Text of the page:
Background: Epidemiological studies have indicated that impaired glucose metabolism may increase the risk of squamous cell carcinoma of the head and neck (SCCHN). AMP-activated protein kinase (AMPK) regulates glucose and lipid metabolism via the phosphorylation and subsequent inactivation of its downstream target acetyl-CoA carboxylase (ACC).Thus, we analyzed the expression of pAMPK and its downstream target phosphorylated acetyl-CoA carboxylase (pACC), as well as their impact on the survival of patients with resected SCCHN. Methods: One hundred eighteen patients with surgically resected SCCHN were enrolled. Immunohistochemical (IHC) staining for pAMPK and pACC was performed using tissue microarrays of operative specimens of SCCHN. The expression was divided into two or three groups according to the IHC score [pAMPK: negative (0), positive (1-3); pACC: negative (0), low expression (1, 2), and high expression (3)]. Statistical analysis was performed to determine the association of pAMPK expression with clinicopathological features and pACC and pErk expression. Results: The positive rates of pAMPK and pACC expression were 64.4% (76/118) and 68.6% (81/118), respectively. pAMPK was significantly higher in patients aged younger than 60 years (P= 0.024; χ2test) and those with early-stage (T1/T2; P = 0.02; χ2 test) and oral cavity (P = 0.026; Fisher's exact test) tumors. In multivariate analysis, pAMPK expression was not significantly correlated with overall survival (OS) (adjusted hazard ratio [HR]: 0.66; 95% confidence interval [CI]: 0.35-1.23), whereas high pACC expression was independently associated with worse OS in node-positive patients (adjusted HR: 17.58; 95% CI: 3.50-88.18). Conclusions: Strong expression of pACC was found to be an independent prognostic marker for patients with nodepositive SCCHN. Our results suggest that pACC may play a role in tumor progression of SCCHN and may help to identify patient subgroups at high risk for poor disease outcome.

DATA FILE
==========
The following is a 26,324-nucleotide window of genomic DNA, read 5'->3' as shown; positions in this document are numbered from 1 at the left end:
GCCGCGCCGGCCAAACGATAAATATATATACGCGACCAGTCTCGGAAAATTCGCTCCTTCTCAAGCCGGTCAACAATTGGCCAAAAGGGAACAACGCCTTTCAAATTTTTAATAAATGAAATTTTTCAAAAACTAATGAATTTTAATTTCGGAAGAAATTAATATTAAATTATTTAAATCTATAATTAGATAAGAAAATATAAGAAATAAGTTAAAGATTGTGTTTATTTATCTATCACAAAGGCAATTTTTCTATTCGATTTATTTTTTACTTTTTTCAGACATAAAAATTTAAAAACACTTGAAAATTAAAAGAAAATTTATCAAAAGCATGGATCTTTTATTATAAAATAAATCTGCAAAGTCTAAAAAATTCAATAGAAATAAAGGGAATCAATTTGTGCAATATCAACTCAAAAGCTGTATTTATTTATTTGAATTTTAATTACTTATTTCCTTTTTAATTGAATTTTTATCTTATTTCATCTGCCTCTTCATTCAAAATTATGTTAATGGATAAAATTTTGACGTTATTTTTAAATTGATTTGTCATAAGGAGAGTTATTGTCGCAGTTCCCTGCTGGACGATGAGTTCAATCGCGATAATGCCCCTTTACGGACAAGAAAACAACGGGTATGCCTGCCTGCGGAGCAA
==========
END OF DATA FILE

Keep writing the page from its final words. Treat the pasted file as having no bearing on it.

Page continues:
|Publication status||Published - Apr 25 2014|
ASJC Scopus subject areas
- Agricultural and Biological Sciences(all)
- Biochemistry, Genetics and Molecular Biology(all)